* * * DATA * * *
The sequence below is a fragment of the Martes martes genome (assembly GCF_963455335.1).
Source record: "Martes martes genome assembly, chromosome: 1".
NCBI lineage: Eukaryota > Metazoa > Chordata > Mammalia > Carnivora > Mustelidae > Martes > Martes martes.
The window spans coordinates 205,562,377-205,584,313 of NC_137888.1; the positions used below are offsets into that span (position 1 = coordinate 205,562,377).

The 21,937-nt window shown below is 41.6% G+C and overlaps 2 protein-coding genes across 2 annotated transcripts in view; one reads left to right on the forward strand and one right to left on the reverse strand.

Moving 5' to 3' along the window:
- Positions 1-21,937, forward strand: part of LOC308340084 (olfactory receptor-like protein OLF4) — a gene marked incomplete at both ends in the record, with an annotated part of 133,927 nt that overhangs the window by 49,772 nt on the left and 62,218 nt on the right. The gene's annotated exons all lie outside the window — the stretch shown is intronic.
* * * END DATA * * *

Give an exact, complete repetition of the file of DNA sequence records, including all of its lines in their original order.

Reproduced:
The sequence below is a fragment of the Martes martes genome (assembly GCF_963455335.1).
Source record: "Martes martes genome assembly, chromosome: 1".
NCBI lineage: Eukaryota > Metazoa > Chordata > Mammalia > Carnivora > Mustelidae > Martes > Martes martes.
The window spans coordinates 205,562,377-205,584,313 of NC_137888.1; the positions used below are offsets into that span (position 1 = coordinate 205,562,377).

The 21,937-nt window shown below is 41.6% G+C and overlaps 2 protein-coding genes across 2 annotated transcripts in view; one reads left to right on the forward strand and one right to left on the reverse strand.

Moving 5' to 3' along the window:
- Positions 1-21,937, forward strand: part of LOC308340084 (olfactory receptor-like protein OLF4) — a gene marked incomplete at both ends in the record, with an annotated part of 133,927 nt that overhangs the window by 49,772 nt on the left and 62,218 nt on the right. The gene's annotated exons all lie outside the window — the stretch shown is intronic.